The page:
As President Martha E. Pollack has announced, a return to in-person learning and an arrival at a true “new normal” is imminent. While I would guess that COVID-19 testing, masks and even Zoom will be a semi-permanent addition to the Cornell experience, mandatory vaccinations and increased medical infrastructure all but guarantee that herd immunity and pre-pandemic socialization is on the horizon.
I’ll be the first to admit it, I’m a washed up senior who wishes his last two years of college weren’t defined by a pandemic. Further, I am feeling particularly nostalgic for my underclass years. With that being said, it seems obvious to me that we begin to think about how to, practically, revitalize certain aspects of the Cornell experience come the fall. Perhaps, it is best that we prepare for the inevitable truth that Cornell will never again be the same.
For those needing a bit of a refresher and for newly admitted students, your first few weeks on campus are generally pretty standard. You will be picked up your first night by an orientation leader who will bring you around to some campus-sponsored social events. If you are lucky, they’ll give you an address for a Collegetown party later that night. For those with no such luck, come 11 p.m. or so, first-years make a mass migration to Collegetown — with friends they will never see again after that week — to grovel for entry into filthy fraternity parties. Following your first night of partying (if that’s your thing), you will stumble hungover to the far reaches of campus for your class photo, only to find out that half the class ditched the event.
In the following weeks, hopefully you will meet some true friends. People who will grow with you during your four years here. People who will support you through all of your worst moments. And, hopefully, people that will be with you far beyond the city limits of Ithaca. You will attend concerts at Barton and Bailey Hall together… the night A$AP Mob took over Cornell was something different. And, eventually, you will flock to the Slope on a sunny afternoon in May so that the likes of Steve Aoki and Galantis can serenade you.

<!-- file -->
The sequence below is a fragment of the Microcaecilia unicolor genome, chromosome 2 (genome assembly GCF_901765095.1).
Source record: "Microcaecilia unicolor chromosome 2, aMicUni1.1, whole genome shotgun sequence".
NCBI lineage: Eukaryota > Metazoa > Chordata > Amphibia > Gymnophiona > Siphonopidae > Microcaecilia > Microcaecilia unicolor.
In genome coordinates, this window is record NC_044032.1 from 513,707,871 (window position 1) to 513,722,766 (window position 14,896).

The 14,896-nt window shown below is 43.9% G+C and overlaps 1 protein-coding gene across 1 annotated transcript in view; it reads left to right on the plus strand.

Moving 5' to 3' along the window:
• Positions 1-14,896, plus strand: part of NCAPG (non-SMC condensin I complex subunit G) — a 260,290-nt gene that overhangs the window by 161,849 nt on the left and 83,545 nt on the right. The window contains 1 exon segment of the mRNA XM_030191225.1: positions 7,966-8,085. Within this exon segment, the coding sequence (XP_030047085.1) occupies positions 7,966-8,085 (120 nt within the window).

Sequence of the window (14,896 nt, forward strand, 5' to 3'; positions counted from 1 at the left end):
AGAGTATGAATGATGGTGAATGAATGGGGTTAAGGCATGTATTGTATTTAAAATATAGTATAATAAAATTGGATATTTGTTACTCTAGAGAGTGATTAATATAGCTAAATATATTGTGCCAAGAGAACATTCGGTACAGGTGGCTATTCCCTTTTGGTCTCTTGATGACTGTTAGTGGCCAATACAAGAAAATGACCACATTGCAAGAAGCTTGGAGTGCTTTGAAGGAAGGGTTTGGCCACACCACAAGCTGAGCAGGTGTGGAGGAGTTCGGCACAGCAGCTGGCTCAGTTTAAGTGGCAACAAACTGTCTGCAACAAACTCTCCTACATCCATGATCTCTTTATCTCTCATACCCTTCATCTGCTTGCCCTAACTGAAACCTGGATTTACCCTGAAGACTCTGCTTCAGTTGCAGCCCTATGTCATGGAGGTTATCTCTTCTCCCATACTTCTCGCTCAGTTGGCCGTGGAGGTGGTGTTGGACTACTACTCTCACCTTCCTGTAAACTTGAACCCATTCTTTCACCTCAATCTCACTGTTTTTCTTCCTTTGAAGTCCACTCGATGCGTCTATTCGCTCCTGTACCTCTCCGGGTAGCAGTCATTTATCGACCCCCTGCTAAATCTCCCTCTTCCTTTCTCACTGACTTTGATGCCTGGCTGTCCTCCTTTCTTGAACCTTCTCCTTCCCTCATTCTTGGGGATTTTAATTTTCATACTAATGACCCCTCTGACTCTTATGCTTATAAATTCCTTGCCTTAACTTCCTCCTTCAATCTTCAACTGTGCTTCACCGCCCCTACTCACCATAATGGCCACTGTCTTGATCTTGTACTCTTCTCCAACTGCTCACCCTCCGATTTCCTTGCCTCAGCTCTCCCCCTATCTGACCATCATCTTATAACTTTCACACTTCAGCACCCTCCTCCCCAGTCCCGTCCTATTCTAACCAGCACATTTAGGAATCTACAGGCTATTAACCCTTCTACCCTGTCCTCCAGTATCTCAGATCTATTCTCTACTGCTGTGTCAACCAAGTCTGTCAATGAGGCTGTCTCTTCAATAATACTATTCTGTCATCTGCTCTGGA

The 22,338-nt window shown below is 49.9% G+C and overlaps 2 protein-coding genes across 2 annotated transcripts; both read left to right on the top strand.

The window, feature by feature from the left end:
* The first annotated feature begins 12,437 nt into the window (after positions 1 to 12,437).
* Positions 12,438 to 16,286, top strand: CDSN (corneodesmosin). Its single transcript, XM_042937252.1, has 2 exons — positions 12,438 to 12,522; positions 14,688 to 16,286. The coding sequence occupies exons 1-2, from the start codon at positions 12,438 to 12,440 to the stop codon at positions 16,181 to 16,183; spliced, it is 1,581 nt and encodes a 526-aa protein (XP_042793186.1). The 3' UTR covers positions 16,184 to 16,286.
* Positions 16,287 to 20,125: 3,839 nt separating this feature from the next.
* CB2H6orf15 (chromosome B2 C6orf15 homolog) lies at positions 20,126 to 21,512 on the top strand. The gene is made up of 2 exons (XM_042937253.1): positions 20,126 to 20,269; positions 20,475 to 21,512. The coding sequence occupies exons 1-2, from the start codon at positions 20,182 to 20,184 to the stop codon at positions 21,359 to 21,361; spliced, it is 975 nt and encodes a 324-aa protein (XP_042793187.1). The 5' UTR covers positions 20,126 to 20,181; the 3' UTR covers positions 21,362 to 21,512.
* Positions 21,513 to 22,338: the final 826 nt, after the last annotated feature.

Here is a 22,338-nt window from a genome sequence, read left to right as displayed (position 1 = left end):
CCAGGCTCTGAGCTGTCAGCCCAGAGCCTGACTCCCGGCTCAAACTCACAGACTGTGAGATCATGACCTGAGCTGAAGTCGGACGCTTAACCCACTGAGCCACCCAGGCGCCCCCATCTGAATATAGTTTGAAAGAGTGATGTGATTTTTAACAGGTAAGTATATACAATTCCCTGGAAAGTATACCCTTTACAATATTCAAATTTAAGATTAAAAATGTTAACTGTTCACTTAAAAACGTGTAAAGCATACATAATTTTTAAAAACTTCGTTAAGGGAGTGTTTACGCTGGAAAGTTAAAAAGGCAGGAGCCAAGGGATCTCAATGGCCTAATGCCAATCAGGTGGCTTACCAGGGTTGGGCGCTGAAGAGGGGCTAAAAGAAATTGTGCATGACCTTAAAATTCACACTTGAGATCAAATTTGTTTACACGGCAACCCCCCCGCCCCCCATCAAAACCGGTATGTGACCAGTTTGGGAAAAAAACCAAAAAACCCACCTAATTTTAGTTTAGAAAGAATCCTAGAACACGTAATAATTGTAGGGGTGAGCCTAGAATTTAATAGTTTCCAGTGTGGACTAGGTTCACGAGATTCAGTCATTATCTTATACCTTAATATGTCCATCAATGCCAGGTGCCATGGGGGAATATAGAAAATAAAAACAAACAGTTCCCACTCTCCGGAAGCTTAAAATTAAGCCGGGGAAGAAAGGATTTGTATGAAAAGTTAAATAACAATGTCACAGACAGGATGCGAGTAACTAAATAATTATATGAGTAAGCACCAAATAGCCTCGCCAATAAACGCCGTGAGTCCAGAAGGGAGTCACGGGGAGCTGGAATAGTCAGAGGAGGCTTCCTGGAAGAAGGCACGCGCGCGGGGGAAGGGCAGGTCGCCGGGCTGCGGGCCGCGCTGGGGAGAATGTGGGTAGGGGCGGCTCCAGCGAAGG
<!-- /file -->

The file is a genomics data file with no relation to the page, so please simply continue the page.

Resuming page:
The Cornell we perpetuated is not perfect — in fact, it’s far from it — but the experiences and trauma we shared had a way of bonding us together.
Come June, the only class on campus with any true recollection of pre-pandemic Cornell will be the class of 2022, who were sophomores at the onset of the pandemic. I exclude the class of 2023 as this group (if their first-year experiences were at all similar to mine) were only just coming into their own on the Hill when we were sent home a little over a year ago. Thus, an awful lot of responsibility will fall on rising seniors — whose time is being consumed by applying to grad schools and jobs — to lead the Cornell revival. I wouldn’t count on it.
But maybe that’s not such a bad thing. As I’ve mentioned prior, the Cornell experience has a lot of challenges. The workload, at times, is unbearably difficult. Social events, like the ones mentioned above, are exclusive and often dangerous. The dominance of Greek Life on campus, as was present in the 1960s when the first push to dismantle Greek Life began, has reached a point where its penultimate abolition ought to be a real consideration. And recent campus events have reinforced in me the ideology that student mental health is a secondary concern for the University.
For these, and other reasons, I suggest that it’s time to leave the Cornell we knew in the past. To the Class of 2025, the title of this column is misleading. Cornell doesn’t have a chance to reinvent itself, you have a chance to reinvent Cornell. Be better than we were. Hold your professors and administrators to a higher standard than we did. Hold each other to a higher standard. And, most importantly, make Cornell what you want it to be. It would certainly scare me if I was told as a first-year that I couldn’t rely on guidance from my more senior students. However, that’s the reality of the situation. And like all Cornellians have for nearly two centuries, you will rise to any challenge that is presented to you.
I want to make one thing clear: I loved my Cornell experience. I was one of the lucky ones who was able to get a CAPS appointment within 24 hours my first-year when I suffered my mental health crisis. I had great professors and advisors who supported me in my time here. Although I’m excited for the next chapter in my life, my heart hurts knowing that I will soon leave Ithaca.
But the current reality at Cornell is that this experience is not universal. Unlike most alumni and soon-to-be graduates, I’m excited to come back to Cornell in 10 years only to feel like a tourist. I encourage my peers to adopt a similar attitude.
Peter Buonanno is a senior in the College of Arts and Sciences. He can be reached at email@example.com. The Wyckoff Club runs every other Friday this semester.